There are lots of things that an employer should ensure that they do as a part of health and safety in the workplace and in particular related to slips, trips and falls.
All of these things are effective in their own right, but when brought together can really help to ensure that slips, trips and falls do not cause too much of an issue in your workplace.
The idea of this risk assessment is that you look at the things that could contribute to a slip, trip or fall happening and causing an injury. You want to assess what the main risks are and find out whether there is a way that you can stop them from being an issue completely or improve on them so that they should not be as much of a problem in the future.
Common hazards for a workplace largely depends on the type of workplace you find yourself in. Some hazards are common between different workplaces, while others are unique to that particular setting.
Traditional office spaces with desks and computers are common, as are remote setups where employees work from home. Retail stores provide customer service, while factories and manufacturing workplaces focus on production. Healthcare facilities like hospitals serve medical needs, and construction sites host building projects. Restaurants and cafes are hubs for foodservice, and warehouses handle goods and logistics. Educational institutions encompass schools and universities, while laboratories support scientific research. Studios are creative spaces, libraries offer quiet study, and outdoor jobs include farming and forestry. The entertainment industry features theatres and studios, while co-working spaces provide flexible office solutions. Some unique work environments include remote islands, agricultural farms, call centers, military bases, and corporate boardrooms. These diverse settings cater to various professions and industries.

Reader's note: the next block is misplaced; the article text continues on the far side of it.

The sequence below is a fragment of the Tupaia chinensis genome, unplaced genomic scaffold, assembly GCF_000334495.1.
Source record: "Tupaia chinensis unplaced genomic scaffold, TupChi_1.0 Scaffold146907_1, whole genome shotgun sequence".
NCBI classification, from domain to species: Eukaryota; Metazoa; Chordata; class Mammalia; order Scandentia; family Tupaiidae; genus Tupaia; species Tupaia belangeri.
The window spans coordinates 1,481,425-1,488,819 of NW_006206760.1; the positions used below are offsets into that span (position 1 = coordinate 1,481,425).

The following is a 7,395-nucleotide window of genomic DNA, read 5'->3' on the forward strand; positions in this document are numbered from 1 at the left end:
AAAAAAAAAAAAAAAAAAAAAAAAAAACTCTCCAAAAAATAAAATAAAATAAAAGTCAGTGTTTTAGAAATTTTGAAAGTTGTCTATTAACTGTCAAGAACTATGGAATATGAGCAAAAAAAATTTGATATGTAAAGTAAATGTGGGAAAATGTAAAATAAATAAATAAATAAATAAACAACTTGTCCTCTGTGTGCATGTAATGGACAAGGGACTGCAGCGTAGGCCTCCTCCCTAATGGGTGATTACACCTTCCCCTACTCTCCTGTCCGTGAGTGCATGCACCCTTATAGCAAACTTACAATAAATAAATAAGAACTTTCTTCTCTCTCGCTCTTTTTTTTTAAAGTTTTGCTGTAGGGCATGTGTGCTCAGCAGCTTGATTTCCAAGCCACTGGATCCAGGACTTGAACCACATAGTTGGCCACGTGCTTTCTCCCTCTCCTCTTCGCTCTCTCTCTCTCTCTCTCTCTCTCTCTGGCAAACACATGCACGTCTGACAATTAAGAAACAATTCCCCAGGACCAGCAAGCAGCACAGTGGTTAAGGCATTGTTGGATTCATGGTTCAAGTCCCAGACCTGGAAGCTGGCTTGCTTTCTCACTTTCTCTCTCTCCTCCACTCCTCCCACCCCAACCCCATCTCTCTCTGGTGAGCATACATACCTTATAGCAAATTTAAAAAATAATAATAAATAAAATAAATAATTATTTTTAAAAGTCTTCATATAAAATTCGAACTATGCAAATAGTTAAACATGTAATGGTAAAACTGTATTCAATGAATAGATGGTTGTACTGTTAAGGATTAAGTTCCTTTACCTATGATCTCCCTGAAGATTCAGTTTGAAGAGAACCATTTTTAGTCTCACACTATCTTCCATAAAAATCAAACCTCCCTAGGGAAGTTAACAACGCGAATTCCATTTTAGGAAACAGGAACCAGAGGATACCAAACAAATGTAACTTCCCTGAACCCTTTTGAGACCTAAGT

Whilst you should always know how you are going to approach a slip, trip, or fall should one happen in your workplace, the main thing that you need to consider is how to prevent them from happening in the first place.
The principles of prevention include:
All of these things can go a long way towards preventing a variety of slips, trips and falls from happening in your workplace, as well as give you the support that you need to provide to those who may have had a slip, trip or fall whilst they are working.
In order to minimise the chance of slips, trips and falls happening in a workplace, it is always good to have an overall understanding of the health and safety arrangements that are required.
Of course, the main consideration is that the workplace that they are working in is safe and that there have been the right measures taken to prevent any risks to health.
This should cover not only the environment itself but also the machinery, the materials and also the working practices too.
As well as, employers ensure that their workplaces and the employees who work within them have the relevant health and safety arrangements in place; they also need to provide health and safety assistance when they are needed.
Health and safety assistance can come in a variety of forms. However, it is most often going to be reactive, such as first aid.
Another important to do as an employer when it comes to health and safety is to ensure that all employees have the information that they need to keep themselves (and those around them) safe.
This can come in a variety of forms, and you need to find a format that is going to work best for your business and your team members. This could be regular training, updates delivered by email or perhaps signs around the workplace that are relevant to different aspects of health and safety.